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Warnings against kissing rats and reptiles, action on violence against health workers, and medical residents fight discriminatory interview questions in top health news this week.

Health News Recap

  • Health Canada is investigating 92 cases of salmonella across the country linked to pet snakes and rodents, including those used to feed reptiles. Health Canada warned people to avoid kissing reptiles and rodents and to wash their hands and any surfaces or objects used by these animals.
  • Federal NDP Leader Jagmeet Singh urged federal action to prevent the closure of a New Brunswick clinic due to a lack of provincial funding for out-of-hospital abortions. Before the federal election, Prime Minister Justin Trudeau promised to ensure the province would fund abortions at the clinic.
  • Quebec medical specialists will take a $1.6-billion pay cut under a new three-year agreement. The agreement also includes the creation of a new institute to assess the value of medical “acts” and identify those that should be eliminated from the province’s fee schedule.
  • Alberta will force 26,000 patients on government drug plans to switch from expensive biologics to cheaper biosimilar medications. The change will take effect next summer and is expected to save the province $380 million over the next four years.
  • British Columbia will spend $8.5 million over three years to create an independent agency to tackle increasing workplace injuries among healthcare workers. In Quebec, seven healthcare unions urged similar action, warning that costs associated with violence against health workers have gone up 82% in the past two years.
  • The federation that represents Quebec medical residents is asking the province’s top court to stop healthcare employers from asking discriminatory questions during job interviews. The federation is seeking punitive damages from the provincial ministry of health and Laurentians integrated health and social services centre on behalf of a resident who faced questions about her spouse and plans to have children during a recent interview.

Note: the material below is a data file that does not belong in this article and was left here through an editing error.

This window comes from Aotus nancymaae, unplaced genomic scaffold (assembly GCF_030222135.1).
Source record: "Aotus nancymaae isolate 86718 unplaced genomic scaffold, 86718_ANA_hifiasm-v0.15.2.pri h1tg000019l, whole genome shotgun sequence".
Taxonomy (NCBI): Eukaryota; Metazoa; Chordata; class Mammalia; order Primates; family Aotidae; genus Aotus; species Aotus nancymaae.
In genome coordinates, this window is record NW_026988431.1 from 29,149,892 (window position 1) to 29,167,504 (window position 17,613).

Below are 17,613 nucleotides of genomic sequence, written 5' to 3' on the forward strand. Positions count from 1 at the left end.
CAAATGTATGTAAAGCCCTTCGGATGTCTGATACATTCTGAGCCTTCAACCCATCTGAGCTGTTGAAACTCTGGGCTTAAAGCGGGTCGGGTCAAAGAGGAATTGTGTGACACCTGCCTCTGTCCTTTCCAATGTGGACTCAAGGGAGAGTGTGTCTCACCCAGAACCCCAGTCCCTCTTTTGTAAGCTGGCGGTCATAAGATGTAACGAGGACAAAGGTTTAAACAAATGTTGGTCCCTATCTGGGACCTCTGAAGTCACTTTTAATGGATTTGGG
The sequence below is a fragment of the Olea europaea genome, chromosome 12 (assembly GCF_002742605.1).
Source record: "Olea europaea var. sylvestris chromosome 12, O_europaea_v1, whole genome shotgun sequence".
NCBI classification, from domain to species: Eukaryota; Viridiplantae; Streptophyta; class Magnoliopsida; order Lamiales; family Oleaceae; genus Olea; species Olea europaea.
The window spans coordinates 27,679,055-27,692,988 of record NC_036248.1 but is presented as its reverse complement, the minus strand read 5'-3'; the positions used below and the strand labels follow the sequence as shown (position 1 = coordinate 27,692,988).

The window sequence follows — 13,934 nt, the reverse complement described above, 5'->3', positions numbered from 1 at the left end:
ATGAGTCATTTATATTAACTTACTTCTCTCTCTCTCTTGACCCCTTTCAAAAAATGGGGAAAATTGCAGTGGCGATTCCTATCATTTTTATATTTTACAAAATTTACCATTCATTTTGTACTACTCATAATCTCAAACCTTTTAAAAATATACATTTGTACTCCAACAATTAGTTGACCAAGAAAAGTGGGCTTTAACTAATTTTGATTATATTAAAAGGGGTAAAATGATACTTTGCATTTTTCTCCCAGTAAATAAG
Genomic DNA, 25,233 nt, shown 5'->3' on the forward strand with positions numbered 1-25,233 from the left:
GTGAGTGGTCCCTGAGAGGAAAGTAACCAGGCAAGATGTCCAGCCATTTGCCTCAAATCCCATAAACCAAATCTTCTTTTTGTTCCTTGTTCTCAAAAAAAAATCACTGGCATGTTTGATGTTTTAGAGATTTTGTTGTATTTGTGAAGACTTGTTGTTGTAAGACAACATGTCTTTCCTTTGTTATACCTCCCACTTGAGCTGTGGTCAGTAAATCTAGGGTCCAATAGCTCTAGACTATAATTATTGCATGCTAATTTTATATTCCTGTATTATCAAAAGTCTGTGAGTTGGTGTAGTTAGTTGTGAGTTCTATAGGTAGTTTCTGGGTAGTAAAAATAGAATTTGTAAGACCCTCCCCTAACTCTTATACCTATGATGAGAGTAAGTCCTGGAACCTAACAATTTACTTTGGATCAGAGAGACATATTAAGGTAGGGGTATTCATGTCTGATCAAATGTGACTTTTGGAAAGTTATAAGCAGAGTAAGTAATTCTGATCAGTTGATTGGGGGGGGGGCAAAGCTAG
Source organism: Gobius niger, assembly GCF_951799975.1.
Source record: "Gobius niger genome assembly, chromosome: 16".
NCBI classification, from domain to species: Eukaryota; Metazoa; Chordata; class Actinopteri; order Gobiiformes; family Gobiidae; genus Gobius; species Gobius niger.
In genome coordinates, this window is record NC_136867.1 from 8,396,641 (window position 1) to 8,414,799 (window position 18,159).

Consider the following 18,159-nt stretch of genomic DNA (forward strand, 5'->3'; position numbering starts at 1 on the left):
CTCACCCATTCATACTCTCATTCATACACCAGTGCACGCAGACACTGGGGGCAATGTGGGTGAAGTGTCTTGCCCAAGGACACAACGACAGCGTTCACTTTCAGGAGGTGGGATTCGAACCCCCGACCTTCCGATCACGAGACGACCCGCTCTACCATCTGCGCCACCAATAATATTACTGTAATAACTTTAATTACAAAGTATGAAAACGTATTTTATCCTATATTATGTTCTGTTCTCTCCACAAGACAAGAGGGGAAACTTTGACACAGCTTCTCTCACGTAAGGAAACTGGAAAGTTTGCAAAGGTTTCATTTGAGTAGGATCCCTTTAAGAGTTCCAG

• Saskatchewan’s syphilis outbreak shows no sign of slowing; as of October, the province counted 277 cases in 2019, up more than 300% from 2016. Health workers have only been able to locate 65% of people who had sexual contact with someone who had syphilis.
  • The fate of some northern medical services under Manitoba’s new provincial clinical services plan remains unknown. The province plans to move 21,000 days of care away from Winnipeg-based facilities to facilities in smaller communities; however, the plan included few firm commitments, leaving service decisions to regional health authorities.
  • Prince Edward Island is reaching out to psychiatrists who left the province in recent years to understand their reasons for leaving. Three of 15 psychiatrist positions on the Island are vacant right now, others are filled by locums working on a temporary basis, and the province’s two child psychiatrist positions are filled remotely by doctors working off the Island.
  • A Yukon man refused to travel for life-saving hemodialysis in order to put pressure on the territory to offer the treatment. Terry Coventry was told he would have to go to a long-term care facility in BC to continue receiving hemodialysis; according to health officials, not enough people in the territory need hemodialysis to justify offering the treatment.

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